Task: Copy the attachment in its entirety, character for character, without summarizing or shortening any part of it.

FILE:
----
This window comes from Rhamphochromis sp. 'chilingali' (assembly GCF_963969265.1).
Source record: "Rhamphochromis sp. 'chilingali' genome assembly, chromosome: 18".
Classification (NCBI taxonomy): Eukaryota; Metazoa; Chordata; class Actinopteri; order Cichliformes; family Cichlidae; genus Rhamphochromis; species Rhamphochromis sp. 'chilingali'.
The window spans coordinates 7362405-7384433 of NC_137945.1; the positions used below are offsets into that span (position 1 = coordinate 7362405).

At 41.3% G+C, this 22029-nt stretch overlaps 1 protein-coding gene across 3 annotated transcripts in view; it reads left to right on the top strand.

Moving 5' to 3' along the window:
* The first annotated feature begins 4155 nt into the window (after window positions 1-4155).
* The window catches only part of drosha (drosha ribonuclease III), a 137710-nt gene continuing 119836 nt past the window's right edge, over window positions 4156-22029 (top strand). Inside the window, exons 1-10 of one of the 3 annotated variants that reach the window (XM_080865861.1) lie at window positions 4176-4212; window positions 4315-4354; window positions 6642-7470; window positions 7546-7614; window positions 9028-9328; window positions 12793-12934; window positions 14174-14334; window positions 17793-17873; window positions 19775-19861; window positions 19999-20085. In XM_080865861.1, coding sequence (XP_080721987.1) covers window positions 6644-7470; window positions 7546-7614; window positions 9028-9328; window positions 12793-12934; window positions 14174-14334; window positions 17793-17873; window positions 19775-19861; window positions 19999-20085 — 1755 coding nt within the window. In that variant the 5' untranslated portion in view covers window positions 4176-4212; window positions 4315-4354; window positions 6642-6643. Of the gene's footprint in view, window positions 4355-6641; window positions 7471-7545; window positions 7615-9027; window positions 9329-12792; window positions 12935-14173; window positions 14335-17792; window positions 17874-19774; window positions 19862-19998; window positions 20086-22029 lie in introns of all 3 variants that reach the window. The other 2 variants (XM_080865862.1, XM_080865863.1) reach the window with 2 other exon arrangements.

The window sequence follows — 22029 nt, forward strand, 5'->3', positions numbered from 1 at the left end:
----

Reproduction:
This window comes from Rhamphochromis sp. 'chilingali' (assembly GCF_963969265.1).
Source record: "Rhamphochromis sp. 'chilingali' genome assembly, chromosome: 18".
Classification (NCBI taxonomy): Eukaryota; Metazoa; Chordata; class Actinopteri; order Cichliformes; family Cichlidae; genus Rhamphochromis; species Rhamphochromis sp. 'chilingali'.
The window spans coordinates 7362405-7384433 of NC_137945.1; the positions used below are offsets into that span (position 1 = coordinate 7362405).

At 41.3% G+C, this 22029-nt stretch overlaps 1 protein-coding gene across 3 annotated transcripts in view; it reads left to right on the top strand.

Moving 5' to 3' along the window:
* The first annotated feature begins 4155 nt into the window (after window positions 1-4155).
* The window catches only part of drosha (drosha ribonuclease III), a 137710-nt gene continuing 119836 nt past the window's right edge, over window positions 4156-22029 (top strand). Inside the window, exons 1-10 of one of the 3 annotated variants that reach the window (XM_080865861.1) lie at window positions 4176-4212; window positions 4315-4354; window positions 6642-7470; window positions 7546-7614; window positions 9028-9328; window positions 12793-12934; window positions 14174-14334; window positions 17793-17873; window positions 19775-19861; window positions 19999-20085. In XM_080865861.1, coding sequence (XP_080721987.1) covers window positions 6644-7470; window positions 7546-7614; window positions 9028-9328; window positions 12793-12934; window positions 14174-14334; window positions 17793-17873; window positions 19775-19861; window positions 19999-20085 — 1755 coding nt within the window. In that variant the 5' untranslated portion in view covers window positions 4176-4212; window positions 4315-4354; window positions 6642-6643. Of the gene's footprint in view, window positions 4355-6641; window positions 7471-7545; window positions 7615-9027; window positions 9329-12792; window positions 12935-14173; window positions 14335-17792; window positions 17874-19774; window positions 19862-19998; window positions 20086-22029 lie in introns of all 3 variants that reach the window. The other 2 variants (XM_080865862.1, XM_080865863.1) reach the window with 2 other exon arrangements.

The window sequence follows — 22029 nt, forward strand, 5'->3', positions numbered from 1 at the left end: